Down Payment Assistance Programs are NOT a Wise Financial Choice for Home Buyers.
If you have begun searching for information on buying your first home, you are likely to find information about down payment assistance programs. While getting “free” grant money to make your down payment sounds fantastic, these programs can cost you big time.
Down payment assistance programs are not a wise financial decision for home buyers. Below you will find a number of reasons to avoid these programs, and what the alternative choices are.
The Pros and Cons of Down Payment Assistance Programs
Let’s start with the good news. If you have zero savings and want to buy a home, down payment assistance programs can provide an easy way to make your down payment. If you qualify for a down payment assistance or first time home buyer program, these are the advantages.
- Money for a down payment
- Easier than saving
- Can free up some of your cash for other home buying expenses
When you participate in a down payment assistance program, your mortgage financing options change. Considered a higher risk mortgage, these programs come with high long-term costs.
- Higher monthly mortgage payments
- Higher interest rates
- Higher closing costs
- Higher mortgage insurance premiums on conventional loans
- Longer closing times
- Sellers are more likely to decline offers from buyers using down payment assistance
- Restrictions on the location of the home by county, city, or neighborhood
- Maximum household income restrictions based on geographical location of the home
- Loan limits based on geographical location of the home
- Home value/price limits based on geographical location of the home
- Programs don’t cover other up front costs like the appraisal, inspection, or closing costs
- Some programs require you to live in the home for a time period, or require you to pay back the granted amount if you move before the set time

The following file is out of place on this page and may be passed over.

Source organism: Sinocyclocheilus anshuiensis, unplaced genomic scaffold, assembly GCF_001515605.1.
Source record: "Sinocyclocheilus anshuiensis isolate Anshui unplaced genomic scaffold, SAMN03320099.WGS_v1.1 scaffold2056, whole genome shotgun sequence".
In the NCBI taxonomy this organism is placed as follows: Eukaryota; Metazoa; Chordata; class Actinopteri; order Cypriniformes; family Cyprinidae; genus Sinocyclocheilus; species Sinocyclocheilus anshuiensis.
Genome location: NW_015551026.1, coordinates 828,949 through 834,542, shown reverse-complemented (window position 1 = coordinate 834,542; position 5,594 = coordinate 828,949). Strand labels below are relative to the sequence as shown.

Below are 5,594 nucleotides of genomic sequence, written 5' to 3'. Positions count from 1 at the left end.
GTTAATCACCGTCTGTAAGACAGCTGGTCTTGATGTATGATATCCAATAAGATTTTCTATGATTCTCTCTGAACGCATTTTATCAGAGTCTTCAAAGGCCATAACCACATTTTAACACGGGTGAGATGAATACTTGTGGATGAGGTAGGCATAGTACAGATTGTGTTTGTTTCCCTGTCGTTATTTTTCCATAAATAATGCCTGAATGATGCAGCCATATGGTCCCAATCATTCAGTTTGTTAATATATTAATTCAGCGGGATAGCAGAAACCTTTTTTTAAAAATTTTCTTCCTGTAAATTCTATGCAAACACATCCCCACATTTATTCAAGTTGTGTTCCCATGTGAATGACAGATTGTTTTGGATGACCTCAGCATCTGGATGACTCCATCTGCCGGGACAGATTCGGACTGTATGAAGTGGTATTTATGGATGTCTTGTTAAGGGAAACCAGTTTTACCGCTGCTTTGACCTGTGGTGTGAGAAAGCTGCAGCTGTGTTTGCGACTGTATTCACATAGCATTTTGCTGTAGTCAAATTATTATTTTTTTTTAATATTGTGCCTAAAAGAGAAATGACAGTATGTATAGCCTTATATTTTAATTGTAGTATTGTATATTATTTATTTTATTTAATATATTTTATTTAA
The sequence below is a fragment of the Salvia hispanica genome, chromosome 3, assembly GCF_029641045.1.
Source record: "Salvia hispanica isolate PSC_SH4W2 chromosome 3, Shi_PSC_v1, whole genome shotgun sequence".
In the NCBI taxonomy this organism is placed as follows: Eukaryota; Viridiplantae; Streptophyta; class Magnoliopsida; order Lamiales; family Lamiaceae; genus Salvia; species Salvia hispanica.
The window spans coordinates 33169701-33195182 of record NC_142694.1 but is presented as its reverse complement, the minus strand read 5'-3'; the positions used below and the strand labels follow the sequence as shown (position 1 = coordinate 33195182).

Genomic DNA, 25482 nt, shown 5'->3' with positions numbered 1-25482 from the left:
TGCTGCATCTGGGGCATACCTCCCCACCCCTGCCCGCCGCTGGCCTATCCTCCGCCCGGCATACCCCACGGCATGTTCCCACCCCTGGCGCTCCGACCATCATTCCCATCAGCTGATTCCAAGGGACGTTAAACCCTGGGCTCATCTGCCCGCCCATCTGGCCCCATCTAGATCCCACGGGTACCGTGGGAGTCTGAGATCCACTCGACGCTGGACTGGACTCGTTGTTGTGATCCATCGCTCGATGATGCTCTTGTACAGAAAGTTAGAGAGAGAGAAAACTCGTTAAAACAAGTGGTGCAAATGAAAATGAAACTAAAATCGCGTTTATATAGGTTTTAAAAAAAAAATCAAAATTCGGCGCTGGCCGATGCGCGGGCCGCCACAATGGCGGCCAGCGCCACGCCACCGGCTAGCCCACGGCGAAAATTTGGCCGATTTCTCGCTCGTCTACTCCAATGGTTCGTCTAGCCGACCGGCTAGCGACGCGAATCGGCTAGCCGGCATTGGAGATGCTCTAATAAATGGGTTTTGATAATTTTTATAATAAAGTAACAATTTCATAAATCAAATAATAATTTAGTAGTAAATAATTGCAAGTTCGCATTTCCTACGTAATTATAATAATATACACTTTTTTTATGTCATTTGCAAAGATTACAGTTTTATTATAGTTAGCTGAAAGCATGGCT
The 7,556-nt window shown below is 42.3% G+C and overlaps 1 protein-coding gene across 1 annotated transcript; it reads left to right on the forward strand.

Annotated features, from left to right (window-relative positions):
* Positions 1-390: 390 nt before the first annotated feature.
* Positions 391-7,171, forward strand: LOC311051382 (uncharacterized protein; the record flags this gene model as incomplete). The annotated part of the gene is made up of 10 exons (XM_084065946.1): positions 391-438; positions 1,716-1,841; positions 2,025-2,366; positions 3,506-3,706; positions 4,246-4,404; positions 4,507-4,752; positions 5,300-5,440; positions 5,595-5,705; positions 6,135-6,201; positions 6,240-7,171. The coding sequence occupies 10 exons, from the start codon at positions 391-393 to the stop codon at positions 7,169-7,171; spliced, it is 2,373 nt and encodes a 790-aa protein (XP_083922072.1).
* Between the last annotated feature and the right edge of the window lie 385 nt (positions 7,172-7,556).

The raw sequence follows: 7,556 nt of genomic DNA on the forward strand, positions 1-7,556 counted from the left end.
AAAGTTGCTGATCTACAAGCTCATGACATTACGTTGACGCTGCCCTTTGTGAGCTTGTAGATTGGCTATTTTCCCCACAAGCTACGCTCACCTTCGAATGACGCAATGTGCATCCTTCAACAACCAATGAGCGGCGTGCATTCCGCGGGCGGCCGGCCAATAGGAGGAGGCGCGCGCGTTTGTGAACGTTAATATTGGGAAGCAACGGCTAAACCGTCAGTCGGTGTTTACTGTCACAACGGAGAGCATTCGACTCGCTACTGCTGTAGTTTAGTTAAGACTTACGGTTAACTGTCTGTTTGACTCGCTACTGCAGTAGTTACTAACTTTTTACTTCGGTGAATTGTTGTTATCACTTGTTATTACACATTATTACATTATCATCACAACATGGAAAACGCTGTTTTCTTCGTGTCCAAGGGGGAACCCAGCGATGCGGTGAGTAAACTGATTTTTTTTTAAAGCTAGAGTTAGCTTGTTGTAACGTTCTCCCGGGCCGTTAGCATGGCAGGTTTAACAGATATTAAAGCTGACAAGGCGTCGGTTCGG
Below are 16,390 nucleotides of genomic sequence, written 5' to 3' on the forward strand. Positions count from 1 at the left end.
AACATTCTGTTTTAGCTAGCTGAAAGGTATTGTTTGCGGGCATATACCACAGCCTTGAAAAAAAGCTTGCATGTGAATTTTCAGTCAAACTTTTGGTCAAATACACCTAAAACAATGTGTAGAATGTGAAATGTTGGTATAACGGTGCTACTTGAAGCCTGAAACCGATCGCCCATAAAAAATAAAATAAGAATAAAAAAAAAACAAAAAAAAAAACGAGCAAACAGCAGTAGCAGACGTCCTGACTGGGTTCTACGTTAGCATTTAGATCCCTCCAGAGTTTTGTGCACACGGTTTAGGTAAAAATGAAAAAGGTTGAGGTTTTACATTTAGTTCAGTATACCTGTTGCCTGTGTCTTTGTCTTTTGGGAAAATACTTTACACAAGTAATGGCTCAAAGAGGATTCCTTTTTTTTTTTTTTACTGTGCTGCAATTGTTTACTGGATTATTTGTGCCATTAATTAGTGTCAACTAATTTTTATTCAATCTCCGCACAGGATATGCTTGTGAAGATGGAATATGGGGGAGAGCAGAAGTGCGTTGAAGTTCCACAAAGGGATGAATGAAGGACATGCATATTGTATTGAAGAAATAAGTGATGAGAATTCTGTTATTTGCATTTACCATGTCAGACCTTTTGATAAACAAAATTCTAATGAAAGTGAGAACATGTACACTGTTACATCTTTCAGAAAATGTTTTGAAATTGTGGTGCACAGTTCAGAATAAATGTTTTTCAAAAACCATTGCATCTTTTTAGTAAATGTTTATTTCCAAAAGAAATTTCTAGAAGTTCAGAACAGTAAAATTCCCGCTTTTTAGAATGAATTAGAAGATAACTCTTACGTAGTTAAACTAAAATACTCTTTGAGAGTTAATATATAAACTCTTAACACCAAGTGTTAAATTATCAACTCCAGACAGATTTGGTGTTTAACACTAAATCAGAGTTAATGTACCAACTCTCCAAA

Alternative Down Payment Options for Home Buyers
If you have a close friend or family member that is willing and able to help, this “Gift” can help you with your down payment and closing costs. Keep in mind that this money must be documented as a “Gifted Funds,” and cannot be considered a personal loan. A signed gift letter will be required to show that these funds will be transferred directly to the title company at closing.
Selling something you own to build your down payment funds is also an option. Assets being sold, such as a car, boat, collectable item, or anything else of value must be appraised. Documentation is required to prove your ownership. After being sold, these funds can be used toward your down payment.
While one of the reasons that some people consider a down payment assistance program is because they have no savings, it is definitely a better financial choice to save. If your goal is to buy a home in the future, create a saving plan that works for you.
The Federal Housing Administration had first time home buyers in mind when they created a loan program. Unlike a conventional mortgage with a 20% down payment, an FHA loan requires as little as 3.5% down to qualify. FHA loans also have a lower credit score requirement at 580.
FTHB – Conventional Loan
At TexasLending.com we have a First Time Home Buyer Conventional home loan that is similar to the FHA loan in that is requires a lower down payment. At a 3% down payment of the home’s value it’s an achievable amount to save.
If you are looking to buy a home in a rural area that is covered by the USDA loan program, you could skip the down payment entirely with a 100% loan. The United States Department of Agriculture offers a No Down Payment offer on rural homes for qualifying buyers.
Avoid the down payment assistance program trap. Our licensed mortgage consultants are ready to talk to you about your best mortgage options. We will help you make a smart financial decision, when buying a home.
At TexasLending.com we want our customers to be well informed and financially healthy. Reach out to us today to start the home buying process.